Dolce & Gabbana has focused collections on many female groups in the past from Italian mothers to young lovers but its new enterprise is by far the most boundary-pushing. The fashion house has revealed a new collection of hijabs and abayas that have been created especially for Muslim women.
With Muslims accounting for 22% of the global population it is surprising that high fashion brands have not catered more exclusively for their needs but Dolce & Gabbana is clearly looking to change that as well as capitalise on a largely untapped market.
The collection was revealed exclusively on Style.com/ Arabia showing a range of abayas (loose robe-like dresses) and hijabs (headscarves) delicately embroidered with floral motifs in line with the brand's spring-summer 2016 collection as well as printed daisies and lemons upon rich black silks. Sheer georgette and satin weave charmeuse fabrics are layered with intricate lace panelling on the hems while other monochromatic designs have an all over lace design.
Stefano Gabbana showed the collection off to his Instagram followers first with the hashtag #dgabaya. The collection images have received around 5,000 likes each but have also been met with criticism with users leaving messages including:
fahimah_uncover4what No thank you Dolce and Gabbana my hijab is not a fashion statement. I cover to please Allah and Allah alone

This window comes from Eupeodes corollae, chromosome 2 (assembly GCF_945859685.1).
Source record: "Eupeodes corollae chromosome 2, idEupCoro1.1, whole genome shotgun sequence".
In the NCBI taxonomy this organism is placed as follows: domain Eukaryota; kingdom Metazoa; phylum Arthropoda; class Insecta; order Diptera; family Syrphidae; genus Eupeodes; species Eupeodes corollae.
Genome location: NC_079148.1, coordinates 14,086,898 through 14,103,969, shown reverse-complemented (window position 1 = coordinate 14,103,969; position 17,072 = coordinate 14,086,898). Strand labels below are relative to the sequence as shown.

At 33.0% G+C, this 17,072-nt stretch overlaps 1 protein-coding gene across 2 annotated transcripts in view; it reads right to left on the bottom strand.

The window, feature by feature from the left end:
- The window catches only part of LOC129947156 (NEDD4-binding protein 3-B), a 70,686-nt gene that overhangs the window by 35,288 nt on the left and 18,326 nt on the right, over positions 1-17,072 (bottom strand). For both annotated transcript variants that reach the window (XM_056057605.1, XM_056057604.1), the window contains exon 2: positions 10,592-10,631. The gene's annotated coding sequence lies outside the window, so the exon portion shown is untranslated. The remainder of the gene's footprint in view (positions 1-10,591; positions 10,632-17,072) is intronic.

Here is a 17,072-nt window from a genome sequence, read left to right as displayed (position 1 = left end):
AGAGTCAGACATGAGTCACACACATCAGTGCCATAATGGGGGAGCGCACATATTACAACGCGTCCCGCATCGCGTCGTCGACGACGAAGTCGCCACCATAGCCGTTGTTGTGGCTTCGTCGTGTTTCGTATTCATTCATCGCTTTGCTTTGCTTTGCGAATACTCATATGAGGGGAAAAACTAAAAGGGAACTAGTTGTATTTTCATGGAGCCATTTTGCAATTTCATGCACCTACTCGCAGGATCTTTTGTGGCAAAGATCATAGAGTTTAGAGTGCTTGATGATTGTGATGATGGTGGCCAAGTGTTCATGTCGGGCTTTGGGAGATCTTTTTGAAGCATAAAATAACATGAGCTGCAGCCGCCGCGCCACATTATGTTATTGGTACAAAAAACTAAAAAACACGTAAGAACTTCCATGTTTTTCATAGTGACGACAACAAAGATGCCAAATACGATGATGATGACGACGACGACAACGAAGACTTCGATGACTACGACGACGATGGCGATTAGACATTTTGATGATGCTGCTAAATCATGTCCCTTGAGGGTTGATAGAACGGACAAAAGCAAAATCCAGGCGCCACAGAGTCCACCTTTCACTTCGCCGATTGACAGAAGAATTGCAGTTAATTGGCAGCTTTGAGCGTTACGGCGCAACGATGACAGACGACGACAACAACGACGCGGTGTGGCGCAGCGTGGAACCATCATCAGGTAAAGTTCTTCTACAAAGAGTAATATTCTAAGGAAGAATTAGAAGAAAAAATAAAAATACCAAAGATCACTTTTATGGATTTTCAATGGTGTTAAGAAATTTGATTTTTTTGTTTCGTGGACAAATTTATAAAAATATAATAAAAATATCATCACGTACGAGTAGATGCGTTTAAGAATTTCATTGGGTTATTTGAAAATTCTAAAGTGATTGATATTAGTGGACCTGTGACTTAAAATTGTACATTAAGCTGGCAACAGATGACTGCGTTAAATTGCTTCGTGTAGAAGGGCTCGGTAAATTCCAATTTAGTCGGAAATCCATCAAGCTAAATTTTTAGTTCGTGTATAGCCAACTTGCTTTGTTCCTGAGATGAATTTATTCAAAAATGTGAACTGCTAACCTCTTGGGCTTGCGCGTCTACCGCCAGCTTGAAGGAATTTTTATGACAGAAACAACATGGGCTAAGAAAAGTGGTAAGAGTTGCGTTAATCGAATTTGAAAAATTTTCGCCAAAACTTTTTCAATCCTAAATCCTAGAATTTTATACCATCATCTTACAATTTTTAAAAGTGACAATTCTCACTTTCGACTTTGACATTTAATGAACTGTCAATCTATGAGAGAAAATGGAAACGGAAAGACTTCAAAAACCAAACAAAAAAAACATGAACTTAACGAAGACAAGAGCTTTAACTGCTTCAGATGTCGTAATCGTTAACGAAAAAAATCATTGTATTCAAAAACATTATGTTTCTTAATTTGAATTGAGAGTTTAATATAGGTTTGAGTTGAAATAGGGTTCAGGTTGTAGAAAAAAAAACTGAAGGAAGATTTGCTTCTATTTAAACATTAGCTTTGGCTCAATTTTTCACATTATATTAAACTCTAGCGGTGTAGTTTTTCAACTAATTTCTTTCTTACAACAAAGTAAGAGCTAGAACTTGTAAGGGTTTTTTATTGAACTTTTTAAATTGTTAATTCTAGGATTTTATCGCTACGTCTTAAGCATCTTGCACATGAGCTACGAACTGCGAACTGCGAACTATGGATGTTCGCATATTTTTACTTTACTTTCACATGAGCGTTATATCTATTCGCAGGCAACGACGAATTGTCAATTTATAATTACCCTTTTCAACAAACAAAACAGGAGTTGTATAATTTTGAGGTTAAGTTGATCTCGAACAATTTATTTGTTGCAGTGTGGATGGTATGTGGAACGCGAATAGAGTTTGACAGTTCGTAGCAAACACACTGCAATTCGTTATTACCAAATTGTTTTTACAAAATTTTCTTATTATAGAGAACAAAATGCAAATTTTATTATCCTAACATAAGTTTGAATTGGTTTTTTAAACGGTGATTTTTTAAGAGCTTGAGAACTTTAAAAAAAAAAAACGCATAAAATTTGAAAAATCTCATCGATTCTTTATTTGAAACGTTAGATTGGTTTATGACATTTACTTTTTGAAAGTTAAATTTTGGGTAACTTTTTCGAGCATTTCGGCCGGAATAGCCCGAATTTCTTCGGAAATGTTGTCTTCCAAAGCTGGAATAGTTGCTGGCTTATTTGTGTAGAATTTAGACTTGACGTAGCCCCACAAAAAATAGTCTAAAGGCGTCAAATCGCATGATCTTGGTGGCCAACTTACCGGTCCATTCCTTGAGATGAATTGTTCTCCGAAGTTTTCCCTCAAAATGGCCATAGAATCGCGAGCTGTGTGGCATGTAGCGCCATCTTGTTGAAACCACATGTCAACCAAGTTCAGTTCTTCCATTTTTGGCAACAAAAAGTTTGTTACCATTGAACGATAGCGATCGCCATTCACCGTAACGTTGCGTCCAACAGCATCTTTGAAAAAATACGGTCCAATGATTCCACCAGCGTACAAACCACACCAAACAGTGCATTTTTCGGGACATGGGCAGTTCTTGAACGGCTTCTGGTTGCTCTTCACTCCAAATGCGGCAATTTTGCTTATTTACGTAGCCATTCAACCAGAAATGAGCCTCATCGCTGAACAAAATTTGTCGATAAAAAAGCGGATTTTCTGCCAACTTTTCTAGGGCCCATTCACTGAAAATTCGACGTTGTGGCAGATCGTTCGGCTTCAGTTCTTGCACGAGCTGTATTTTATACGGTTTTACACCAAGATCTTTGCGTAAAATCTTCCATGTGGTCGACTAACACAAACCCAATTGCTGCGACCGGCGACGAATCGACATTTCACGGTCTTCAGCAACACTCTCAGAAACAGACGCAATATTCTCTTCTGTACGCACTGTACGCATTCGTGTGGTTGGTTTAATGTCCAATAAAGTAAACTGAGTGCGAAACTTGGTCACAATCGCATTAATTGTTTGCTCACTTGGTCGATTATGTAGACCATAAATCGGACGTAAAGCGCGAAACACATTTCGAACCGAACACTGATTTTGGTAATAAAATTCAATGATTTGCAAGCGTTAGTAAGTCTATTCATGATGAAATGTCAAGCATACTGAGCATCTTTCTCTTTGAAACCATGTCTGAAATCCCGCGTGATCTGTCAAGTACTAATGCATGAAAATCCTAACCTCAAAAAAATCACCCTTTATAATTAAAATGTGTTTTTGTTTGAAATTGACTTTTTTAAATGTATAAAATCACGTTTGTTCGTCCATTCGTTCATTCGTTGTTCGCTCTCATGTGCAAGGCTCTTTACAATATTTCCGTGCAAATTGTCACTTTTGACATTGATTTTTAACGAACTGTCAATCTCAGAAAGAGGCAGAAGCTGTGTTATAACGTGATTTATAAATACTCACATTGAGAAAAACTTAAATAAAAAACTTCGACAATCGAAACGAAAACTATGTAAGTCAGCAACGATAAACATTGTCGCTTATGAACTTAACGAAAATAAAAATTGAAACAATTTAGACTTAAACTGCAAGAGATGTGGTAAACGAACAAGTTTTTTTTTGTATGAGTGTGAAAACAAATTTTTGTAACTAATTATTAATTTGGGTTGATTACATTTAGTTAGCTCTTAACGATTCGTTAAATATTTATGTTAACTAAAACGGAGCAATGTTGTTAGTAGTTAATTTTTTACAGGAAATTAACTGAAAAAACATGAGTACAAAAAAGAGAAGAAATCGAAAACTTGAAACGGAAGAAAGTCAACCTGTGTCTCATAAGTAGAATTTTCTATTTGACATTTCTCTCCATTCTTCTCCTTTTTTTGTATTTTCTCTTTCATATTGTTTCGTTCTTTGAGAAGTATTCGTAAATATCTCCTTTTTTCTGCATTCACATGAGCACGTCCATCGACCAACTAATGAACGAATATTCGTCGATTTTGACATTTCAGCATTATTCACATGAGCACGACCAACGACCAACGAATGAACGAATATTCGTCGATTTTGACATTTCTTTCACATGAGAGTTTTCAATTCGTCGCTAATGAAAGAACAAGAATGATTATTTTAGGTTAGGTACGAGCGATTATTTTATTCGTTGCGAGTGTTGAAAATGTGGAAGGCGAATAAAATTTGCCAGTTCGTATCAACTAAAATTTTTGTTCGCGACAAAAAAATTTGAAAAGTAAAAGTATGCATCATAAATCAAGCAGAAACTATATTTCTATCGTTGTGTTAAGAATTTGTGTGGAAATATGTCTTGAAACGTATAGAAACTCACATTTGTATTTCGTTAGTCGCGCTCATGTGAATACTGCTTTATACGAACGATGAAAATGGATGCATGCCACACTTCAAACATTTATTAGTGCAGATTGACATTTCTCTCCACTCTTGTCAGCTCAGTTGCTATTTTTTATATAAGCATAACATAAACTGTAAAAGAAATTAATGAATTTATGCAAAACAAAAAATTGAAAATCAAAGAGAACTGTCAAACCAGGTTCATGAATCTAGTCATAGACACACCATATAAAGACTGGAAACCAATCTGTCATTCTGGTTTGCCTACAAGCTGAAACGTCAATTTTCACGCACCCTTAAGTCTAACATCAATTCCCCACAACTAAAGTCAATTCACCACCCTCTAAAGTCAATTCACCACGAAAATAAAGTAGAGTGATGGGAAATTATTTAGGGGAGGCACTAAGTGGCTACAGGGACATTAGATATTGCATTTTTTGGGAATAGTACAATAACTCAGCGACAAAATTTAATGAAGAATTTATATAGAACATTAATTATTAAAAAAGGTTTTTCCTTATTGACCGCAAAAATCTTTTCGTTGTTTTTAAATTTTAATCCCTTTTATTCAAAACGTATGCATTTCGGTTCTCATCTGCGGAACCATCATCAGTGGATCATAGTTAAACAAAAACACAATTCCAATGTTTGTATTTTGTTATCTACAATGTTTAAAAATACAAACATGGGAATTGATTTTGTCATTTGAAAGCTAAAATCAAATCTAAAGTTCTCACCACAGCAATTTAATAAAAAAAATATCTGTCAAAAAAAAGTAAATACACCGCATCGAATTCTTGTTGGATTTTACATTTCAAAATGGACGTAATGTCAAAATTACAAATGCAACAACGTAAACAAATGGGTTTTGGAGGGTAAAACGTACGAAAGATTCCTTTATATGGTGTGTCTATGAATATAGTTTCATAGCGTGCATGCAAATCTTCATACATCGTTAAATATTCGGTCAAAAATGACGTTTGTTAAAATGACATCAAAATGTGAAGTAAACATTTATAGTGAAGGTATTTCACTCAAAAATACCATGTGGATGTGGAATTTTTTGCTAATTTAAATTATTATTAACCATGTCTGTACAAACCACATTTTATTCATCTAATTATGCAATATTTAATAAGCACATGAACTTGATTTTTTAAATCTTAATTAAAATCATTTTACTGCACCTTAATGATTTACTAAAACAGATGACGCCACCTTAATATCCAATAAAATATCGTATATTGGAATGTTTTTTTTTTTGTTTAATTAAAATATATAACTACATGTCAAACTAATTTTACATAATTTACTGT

While others have shown excitement for the upcoming range, praising the brand for creating a range for Muslim women.
isleym_sousouIts so so beautifull I Really Really love it thanks for thinking about muslim woman.
The high street has been more responsive in creating "modest wear" collections as they have dubbed them, as well as launching these lines around Ramandan in time for the shopping spike before Eid. Last year Uniqlo teamed up with Muslim blogger Hana Tajima to create a line of hijab, dresses and Kabaya in a variety of warm, vibrant colours and prints.
Similarly H&M signed 23-year-old Muslim model Mariah Idrissi to front its Close the Loop campaign video centred around sustainable fashion. Idrissi, the first Muslim model to be hired by the brand, was pictured in her hijab and H&M clothing to further press the notion that the religious attire is an entrenched within our society as high street fashion.